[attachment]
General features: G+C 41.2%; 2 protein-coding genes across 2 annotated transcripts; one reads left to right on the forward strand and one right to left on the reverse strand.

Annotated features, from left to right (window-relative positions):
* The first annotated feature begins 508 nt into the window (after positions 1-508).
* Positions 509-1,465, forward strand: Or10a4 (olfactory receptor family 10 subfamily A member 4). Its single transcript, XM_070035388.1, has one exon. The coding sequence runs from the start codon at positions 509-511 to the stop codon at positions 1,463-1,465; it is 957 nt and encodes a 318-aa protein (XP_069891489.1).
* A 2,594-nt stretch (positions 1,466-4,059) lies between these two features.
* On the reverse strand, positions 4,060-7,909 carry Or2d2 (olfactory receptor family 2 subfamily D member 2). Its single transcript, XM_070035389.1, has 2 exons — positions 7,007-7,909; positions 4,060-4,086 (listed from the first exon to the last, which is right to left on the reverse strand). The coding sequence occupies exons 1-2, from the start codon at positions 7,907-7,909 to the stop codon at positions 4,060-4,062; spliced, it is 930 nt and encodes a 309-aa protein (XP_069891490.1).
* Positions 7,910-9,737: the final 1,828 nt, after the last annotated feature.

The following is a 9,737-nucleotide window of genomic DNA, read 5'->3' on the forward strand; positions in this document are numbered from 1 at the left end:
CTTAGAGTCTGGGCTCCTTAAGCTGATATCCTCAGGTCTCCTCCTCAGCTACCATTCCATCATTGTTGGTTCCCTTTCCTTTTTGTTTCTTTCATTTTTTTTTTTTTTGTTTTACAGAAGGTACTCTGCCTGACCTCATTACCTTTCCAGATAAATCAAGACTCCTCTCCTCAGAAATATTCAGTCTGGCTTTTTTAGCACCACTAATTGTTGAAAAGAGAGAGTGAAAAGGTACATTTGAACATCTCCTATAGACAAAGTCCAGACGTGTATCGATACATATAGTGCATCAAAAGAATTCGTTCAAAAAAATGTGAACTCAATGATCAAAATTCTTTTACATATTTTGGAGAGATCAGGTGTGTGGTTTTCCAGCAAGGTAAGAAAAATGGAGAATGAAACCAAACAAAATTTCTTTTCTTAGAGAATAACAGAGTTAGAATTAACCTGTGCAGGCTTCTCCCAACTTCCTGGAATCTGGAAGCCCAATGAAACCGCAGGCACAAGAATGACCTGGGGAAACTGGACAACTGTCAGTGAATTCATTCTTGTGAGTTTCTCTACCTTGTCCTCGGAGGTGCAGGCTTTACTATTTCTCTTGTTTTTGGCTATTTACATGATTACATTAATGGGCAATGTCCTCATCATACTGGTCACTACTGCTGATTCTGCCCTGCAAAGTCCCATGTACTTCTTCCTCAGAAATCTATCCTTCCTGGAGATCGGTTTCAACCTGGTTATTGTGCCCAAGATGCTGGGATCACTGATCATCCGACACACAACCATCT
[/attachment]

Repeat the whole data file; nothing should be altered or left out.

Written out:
General features: G+C 41.2%; 2 protein-coding genes across 2 annotated transcripts; one reads left to right on the forward strand and one right to left on the reverse strand.

Annotated features, from left to right (window-relative positions):
* The first annotated feature begins 508 nt into the window (after positions 1-508).
* Positions 509-1,465, forward strand: Or10a4 (olfactory receptor family 10 subfamily A member 4). Its single transcript, XM_070035388.1, has one exon. The coding sequence runs from the start codon at positions 509-511 to the stop codon at positions 1,463-1,465; it is 957 nt and encodes a 318-aa protein (XP_069891489.1).
* A 2,594-nt stretch (positions 1,466-4,059) lies between these two features.
* On the reverse strand, positions 4,060-7,909 carry Or2d2 (olfactory receptor family 2 subfamily D member 2). Its single transcript, XM_070035389.1, has 2 exons — positions 7,007-7,909; positions 4,060-4,086 (listed from the first exon to the last, which is right to left on the reverse strand). The coding sequence occupies exons 1-2, from the start codon at positions 7,907-7,909 to the stop codon at positions 4,060-4,062; spliced, it is 930 nt and encodes a 309-aa protein (XP_069891490.1).
* Positions 7,910-9,737: the final 1,828 nt, after the last annotated feature.

The following is a 9,737-nucleotide window of genomic DNA, read 5'->3' on the forward strand; positions in this document are numbered from 1 at the left end:
CTTAGAGTCTGGGCTCCTTAAGCTGATATCCTCAGGTCTCCTCCTCAGCTACCATTCCATCATTGTTGGTTCCCTTTCCTTTTTGTTTCTTTCATTTTTTTTTTTTTTGTTTTACAGAAGGTACTCTGCCTGACCTCATTACCTTTCCAGATAAATCAAGACTCCTCTCCTCAGAAATATTCAGTCTGGCTTTTTTAGCACCACTAATTGTTGAAAAGAGAGAGTGAAAAGGTACATTTGAACATCTCCTATAGACAAAGTCCAGACGTGTATCGATACATATAGTGCATCAAAAGAATTCGTTCAAAAAAATGTGAACTCAATGATCAAAATTCTTTTACATATTTTGGAGAGATCAGGTGTGTGGTTTTCCAGCAAGGTAAGAAAAATGGAGAATGAAACCAAACAAAATTTCTTTTCTTAGAGAATAACAGAGTTAGAATTAACCTGTGCAGGCTTCTCCCAACTTCCTGGAATCTGGAAGCCCAATGAAACCGCAGGCACAAGAATGACCTGGGGAAACTGGACAACTGTCAGTGAATTCATTCTTGTGAGTTTCTCTACCTTGTCCTCGGAGGTGCAGGCTTTACTATTTCTCTTGTTTTTGGCTATTTACATGATTACATTAATGGGCAATGTCCTCATCATACTGGTCACTACTGCTGATTCTGCCCTGCAAAGTCCCATGTACTTCTTCCTCAGAAATCTATCCTTCCTGGAGATCGGTTTCAACCTGGTTATTGTGCCCAAGATGCTGGGATCACTGATCATCCGACACACAACCATCT